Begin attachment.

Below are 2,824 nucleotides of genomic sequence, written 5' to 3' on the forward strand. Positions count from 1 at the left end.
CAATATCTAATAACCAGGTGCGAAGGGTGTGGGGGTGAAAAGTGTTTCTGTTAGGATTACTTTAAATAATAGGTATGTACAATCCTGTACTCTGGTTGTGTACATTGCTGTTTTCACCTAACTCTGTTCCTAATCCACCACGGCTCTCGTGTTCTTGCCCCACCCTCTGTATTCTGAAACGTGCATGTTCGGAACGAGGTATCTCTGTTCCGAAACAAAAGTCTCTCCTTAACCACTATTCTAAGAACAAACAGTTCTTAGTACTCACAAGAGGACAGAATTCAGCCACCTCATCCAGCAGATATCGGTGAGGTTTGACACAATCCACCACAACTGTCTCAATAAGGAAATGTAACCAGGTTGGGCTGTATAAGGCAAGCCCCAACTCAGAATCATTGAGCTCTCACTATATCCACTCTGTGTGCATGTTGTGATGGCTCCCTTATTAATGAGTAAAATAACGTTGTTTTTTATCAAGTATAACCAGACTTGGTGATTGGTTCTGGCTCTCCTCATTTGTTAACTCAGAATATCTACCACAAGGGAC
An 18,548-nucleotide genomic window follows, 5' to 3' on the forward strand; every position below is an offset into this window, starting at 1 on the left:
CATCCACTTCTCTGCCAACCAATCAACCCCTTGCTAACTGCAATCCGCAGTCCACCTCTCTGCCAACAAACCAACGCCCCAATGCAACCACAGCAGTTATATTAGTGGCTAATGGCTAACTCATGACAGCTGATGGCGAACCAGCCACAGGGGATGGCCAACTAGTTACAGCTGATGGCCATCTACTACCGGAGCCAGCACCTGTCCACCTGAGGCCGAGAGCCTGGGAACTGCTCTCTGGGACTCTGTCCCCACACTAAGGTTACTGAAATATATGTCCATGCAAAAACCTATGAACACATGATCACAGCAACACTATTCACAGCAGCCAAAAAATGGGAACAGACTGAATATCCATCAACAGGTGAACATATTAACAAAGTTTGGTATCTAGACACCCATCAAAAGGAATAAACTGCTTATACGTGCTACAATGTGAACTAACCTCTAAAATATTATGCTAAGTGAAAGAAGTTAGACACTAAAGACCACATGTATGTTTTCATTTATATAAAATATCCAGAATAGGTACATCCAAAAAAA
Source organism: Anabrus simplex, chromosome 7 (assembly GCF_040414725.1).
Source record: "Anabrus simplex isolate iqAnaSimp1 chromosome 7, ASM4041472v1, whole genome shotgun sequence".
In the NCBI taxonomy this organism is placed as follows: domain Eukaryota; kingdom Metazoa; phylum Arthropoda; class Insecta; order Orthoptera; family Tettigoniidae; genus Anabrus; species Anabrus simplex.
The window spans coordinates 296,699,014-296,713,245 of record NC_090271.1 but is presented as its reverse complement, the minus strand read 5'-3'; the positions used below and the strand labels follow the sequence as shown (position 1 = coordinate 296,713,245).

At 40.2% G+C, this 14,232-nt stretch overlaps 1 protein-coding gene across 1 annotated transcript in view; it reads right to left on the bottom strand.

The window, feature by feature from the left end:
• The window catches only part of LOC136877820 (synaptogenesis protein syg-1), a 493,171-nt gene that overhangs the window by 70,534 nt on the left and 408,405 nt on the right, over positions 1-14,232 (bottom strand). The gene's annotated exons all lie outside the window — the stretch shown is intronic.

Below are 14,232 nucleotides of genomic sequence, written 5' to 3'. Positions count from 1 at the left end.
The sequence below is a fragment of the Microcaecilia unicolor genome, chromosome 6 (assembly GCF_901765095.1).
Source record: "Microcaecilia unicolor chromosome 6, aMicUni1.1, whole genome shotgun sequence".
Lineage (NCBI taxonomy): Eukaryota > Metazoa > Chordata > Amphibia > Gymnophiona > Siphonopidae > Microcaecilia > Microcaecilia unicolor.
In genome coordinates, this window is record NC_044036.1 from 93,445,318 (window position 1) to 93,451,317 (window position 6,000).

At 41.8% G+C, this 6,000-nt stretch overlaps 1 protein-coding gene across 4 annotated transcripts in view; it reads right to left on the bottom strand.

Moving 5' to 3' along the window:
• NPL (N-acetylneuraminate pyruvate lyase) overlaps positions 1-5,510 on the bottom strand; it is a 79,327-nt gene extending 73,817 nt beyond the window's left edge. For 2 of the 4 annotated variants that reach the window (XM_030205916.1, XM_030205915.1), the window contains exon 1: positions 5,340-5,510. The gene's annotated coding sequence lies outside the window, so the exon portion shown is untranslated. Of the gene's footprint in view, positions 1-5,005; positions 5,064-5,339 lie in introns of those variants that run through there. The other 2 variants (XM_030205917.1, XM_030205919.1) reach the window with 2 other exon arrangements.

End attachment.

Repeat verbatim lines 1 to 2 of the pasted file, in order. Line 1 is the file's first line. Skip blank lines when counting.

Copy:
Below are 2,824 nucleotides of genomic sequence, written 5' to 3' on the forward strand. Positions count from 1 at the left end.
CAATATCTAATAACCAGGTGCGAAGGGTGTGGGGGTGAAAAGTGTTTCTGTTAGGATTACTTTAAATAATAGGTATGTACAATCCTGTACTCTGGTTGTGTACATTGCTGTTTTCACCTAACTCTGTTCCTAATCCACCACGGCTCTCGTGTTCTTGCCCCACCCTCTGTATTCTGAAACGTGCATGTTCGGAACGAGGTATCTCTGTTCCGAAACAAAAGTCTCTCCTTAACCACTATTCTAAGAACAAACAGTTCTTAGTACTCACAAGAGGACAGAATTCAGCCACCTCATCCAGCAGATATCGGTGAGGTTTGACACAATCCACCACAACTGTCTCAATAAGGAAATGTAACCAGGTTGGGCTGTATAAGGCAAGCCCCAACTCAGAATCATTGAGCTCTCACTATATCCACTCTGTGTGCATGTTGTGATGGCTCCCTTATTAATGAGTAAAATAACGTTGTTTTTTATCAAGTATAACCAGACTTGGTGATTGGTTCTGGCTCTCCTCATTTGTTAACTCAGAATATCTACCACAAGGGAC